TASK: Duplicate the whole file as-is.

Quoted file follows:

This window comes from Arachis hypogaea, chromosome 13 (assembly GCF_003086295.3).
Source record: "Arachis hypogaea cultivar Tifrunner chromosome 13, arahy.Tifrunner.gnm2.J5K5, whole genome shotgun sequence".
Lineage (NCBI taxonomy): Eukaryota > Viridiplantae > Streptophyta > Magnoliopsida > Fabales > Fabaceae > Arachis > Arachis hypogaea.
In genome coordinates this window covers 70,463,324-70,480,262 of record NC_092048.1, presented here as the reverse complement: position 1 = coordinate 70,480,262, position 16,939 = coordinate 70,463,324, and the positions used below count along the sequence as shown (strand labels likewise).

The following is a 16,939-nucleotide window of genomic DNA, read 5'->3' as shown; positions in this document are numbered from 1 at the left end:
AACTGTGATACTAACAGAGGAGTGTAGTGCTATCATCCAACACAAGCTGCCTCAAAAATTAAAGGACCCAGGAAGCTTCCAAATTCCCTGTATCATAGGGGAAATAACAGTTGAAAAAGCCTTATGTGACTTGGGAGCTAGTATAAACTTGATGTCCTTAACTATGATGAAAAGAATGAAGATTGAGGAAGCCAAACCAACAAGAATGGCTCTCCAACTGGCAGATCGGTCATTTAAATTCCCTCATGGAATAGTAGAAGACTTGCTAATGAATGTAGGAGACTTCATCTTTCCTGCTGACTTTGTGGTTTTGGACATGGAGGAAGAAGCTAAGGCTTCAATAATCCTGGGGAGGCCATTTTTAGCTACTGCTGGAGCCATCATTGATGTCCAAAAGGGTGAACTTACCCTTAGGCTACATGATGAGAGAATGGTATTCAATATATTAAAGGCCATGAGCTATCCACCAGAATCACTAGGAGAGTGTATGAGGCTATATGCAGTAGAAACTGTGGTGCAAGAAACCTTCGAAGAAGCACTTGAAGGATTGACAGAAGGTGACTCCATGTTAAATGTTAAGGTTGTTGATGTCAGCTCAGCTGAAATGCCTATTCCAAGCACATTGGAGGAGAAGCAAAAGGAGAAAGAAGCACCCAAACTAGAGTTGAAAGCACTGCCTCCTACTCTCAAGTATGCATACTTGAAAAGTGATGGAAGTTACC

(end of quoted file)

This window comes from Arachis hypogaea, chromosome 13 (assembly GCF_003086295.3).
Source record: "Arachis hypogaea cultivar Tifrunner chromosome 13, arahy.Tifrunner.gnm2.J5K5, whole genome shotgun sequence".
Lineage (NCBI taxonomy): Eukaryota > Viridiplantae > Streptophyta > Magnoliopsida > Fabales > Fabaceae > Arachis > Arachis hypogaea.
In genome coordinates this window covers 70,463,324-70,480,262 of record NC_092048.1, presented here as the reverse complement: position 1 = coordinate 70,480,262, position 16,939 = coordinate 70,463,324, and the positions used below count along the sequence as shown (strand labels likewise).

The following is a 16,939-nucleotide window of genomic DNA, read 5'->3' as shown; positions in this document are numbered from 1 at the left end:
AACTGTGATACTAACAGAGGAGTGTAGTGCTATCATCCAACACAAGCTGCCTCAAAAATTAAAGGACCCAGGAAGCTTCCAAATTCCCTGTATCATAGGGGAAATAACAGTTGAAAAAGCCTTATGTGACTTGGGAGCTAGTATAAACTTGATGTCCTTAACTATGATGAAAAGAATGAAGATTGAGGAAGCCAAACCAACAAGAATGGCTCTCCAACTGGCAGATCGGTCATTTAAATTCCCTCATGGAATAGTAGAAGACTTGCTAATGAATGTAGGAGACTTCATCTTTCCTGCTGACTTTGTGGTTTTGGACATGGAGGAAGAAGCTAAGGCTTCAATAATCCTGGGGAGGCCATTTTTAGCTACTGCTGGAGCCATCATTGATGTCCAAAAGGGTGAACTTACCCTTAGGCTACATGATGAGAGAATGGTATTCAATATATTAAAGGCCATGAGCTATCCACCAGAATCACTAGGAGAGTGTATGAGGCTATATGCAGTAGAAACTGTGGTGCAAGAAACCTTCGAAGAAGCACTTGAAGGATTGACAGAAGGTGACTCCATGTTAAATGTTAAGGTTGTTGATGTCAGCTCAGCTGAAATGCCTATTCCAAGCACATTGGAGGAGAAGCAAAAGGAGAAAGAAGCACCCAAACTAGAGTTGAAAGCACTGCCTCCTACTCTCAAGTATGCATACTTGAAAAGTGATGGAAGTTACC